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Yamani: Voices of an Ancient Land

linguistic diversity

Faith Baisden, Thomas Dick, Carolyn Barker, and Kristina Kelman . . For tens of thousands of years, the rich and beautiful sounds of hundreds of different languages washed across Australia. Over all of the continent it is believed there were more than five hundred languages at one time. Around two hundred years ago, a new

Yamani Project Artists

Yamani: Voices of an Ancient Land

This page complements the photo essay “Yamani: Voices of an Ancient Land,” which presents a unique musical project by the same name, developed by six extraordinary Australian Indigenous women. They came together to support the revitalization of Aboriginal languages and the strengthening of Indigenous identity by creating, singing, and recording songs in their six different

Learning to Write Our Native Language: The Nepalbhasa Ranjana Script of Nepal

Indigenous Languages

Manju Maharjan and Yuvash Vaidya We are Newahs, the Indigenous people of the Kathmandu Valley in Nepal. We are worshippers in the Hindu and Buddhist traditions and belong to several different ethnic groups, but historically we all spoke a common language, Nepalbhasa. While the language is prevalent among the older folks, most of the youth

Quarantine as Ceremony: COVID-19 as an Opportunity to Quietly Rebel against the Dominant Langscape

Severn Cullis-Suzuki The Haida people know the cost of disease. They have lived on Haida Gwaii, an archipelago off the west coast of Canada, for the past 14,000 years. In their recent history, after the first encounter with Europeans in 1774, waves of smallpox, measles, and other contact diseases ravaged the Haida population. From 30,000-strong,

Subversive Maps: How Digital Language Mapping Can Support Biocultural Diversity—and Help Track a Pandemic

Native Land interactive online map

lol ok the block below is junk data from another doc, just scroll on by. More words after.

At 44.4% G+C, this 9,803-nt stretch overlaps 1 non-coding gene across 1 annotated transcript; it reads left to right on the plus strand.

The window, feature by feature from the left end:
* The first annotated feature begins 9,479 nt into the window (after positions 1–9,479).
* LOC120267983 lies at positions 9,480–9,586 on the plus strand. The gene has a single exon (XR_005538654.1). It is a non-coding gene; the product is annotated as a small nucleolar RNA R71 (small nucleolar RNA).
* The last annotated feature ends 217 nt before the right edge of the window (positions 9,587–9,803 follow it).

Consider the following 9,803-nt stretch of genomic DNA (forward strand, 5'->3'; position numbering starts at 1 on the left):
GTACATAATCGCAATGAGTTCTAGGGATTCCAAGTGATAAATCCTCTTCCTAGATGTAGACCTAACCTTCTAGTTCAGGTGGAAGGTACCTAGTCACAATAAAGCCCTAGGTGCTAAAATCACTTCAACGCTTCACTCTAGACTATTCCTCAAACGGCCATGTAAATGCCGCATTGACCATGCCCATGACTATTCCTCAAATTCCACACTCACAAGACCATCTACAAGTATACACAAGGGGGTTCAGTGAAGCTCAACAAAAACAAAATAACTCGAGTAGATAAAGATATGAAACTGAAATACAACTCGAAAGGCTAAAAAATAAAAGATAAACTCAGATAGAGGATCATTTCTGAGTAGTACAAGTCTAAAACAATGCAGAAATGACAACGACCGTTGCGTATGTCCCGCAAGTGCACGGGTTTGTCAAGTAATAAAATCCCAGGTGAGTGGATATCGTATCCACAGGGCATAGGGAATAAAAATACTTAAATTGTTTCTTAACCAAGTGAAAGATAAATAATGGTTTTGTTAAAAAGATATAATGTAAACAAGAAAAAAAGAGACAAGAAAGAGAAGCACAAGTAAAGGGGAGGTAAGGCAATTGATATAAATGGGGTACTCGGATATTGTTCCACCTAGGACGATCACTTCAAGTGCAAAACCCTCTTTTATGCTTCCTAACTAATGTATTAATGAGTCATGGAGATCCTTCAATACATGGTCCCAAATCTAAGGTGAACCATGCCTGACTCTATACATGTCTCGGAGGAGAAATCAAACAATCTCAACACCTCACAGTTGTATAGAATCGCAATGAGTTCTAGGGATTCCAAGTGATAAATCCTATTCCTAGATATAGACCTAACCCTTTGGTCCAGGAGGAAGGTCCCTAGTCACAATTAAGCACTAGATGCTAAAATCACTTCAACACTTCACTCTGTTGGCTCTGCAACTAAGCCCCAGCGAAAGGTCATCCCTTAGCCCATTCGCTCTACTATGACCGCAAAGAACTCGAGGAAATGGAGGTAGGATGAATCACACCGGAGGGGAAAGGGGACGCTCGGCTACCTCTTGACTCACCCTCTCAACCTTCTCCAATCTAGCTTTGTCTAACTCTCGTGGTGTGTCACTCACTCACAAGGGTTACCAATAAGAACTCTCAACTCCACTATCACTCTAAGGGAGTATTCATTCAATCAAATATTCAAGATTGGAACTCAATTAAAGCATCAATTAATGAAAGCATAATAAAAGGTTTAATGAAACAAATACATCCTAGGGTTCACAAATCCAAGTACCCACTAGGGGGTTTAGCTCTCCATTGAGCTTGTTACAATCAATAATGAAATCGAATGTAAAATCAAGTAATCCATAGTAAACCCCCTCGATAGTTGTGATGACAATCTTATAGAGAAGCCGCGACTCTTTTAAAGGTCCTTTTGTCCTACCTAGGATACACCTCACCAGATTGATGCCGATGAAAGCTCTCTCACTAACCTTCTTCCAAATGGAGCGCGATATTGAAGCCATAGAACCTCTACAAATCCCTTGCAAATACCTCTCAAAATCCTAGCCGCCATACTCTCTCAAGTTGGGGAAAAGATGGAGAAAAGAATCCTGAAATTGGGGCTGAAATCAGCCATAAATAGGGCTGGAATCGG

Maya Daurio, Sienna R. Craig, Daniel Kaufman, Ross Perlin, and Mark Turin Maps have long been used for a variety of purposes, including to characterize land use and land cover patterns or to delineate the extent of territorial jurisdictions such as national or regional borders. In this way, cartography has long been a tool of

Decolonial Mapmaking: Reclaiming Indigenous Places and Knowledge

A rebbilib

Jordan Engel “More indigenous territory has been claimed by maps than by guns. This assertion has its corollary: more indigenous territory can be defended and reclaimed by maps than by guns.” —Bernard Nietschmann, geographer Throughout time and across cultures, the thing that is often most important to a people is land. While global industrial society’s

Tunun Kayutukun: Words Have Power

hunters

Ilarion (Larry) Merculieff and Libby Roderick Contrary to most people in modern societies who see words simply as vehicles for conveying information or expressing thoughts and feelings, people in traditional Indigenous societies view words as entities that carry great power; therefore, they must be chosen and used with utmost care. Most non-Indigenous people don’t view

Flourishing at Twenty-Five: On Context and Foundations in the Rise of the Concept of Biocultural Diversity

biocultural diversity

K. B. Wilson In his essay “Biocultural Diversity: Reason, Ethics, and Emotion” (this issue of Langscape), David Harmon traces the emergence of the field of biocultural diversity as a call for an engagement with the beautifully rich complexity of life. In my own take on biocultural diversity, I ponder the rise of the concept (and

Iawa: The Unfinished Kuruaya Symphony

Iawa

Miguel Pinheiro In the heart of the Amazon Rainforest, along the Xingu River and one of its tributaries, the Iriri, traces of an ancient, vanished population are found. The petroglyphs carved in the rocks tell a ghost story—faint echoes of faded voices that today we struggle to imagine alive. A language can be a map

This World Is Made for You

dreamcatcher

Darryl Whetung Our spirit isn’t red skin, or light skin, brown skin, white skin Or if we have red hair, brown or black hair, when will the buffalo herd come back here? Are we raven or are we eagle? We are families, we are equals It’s our wigwam, it’s our war song, or the moon that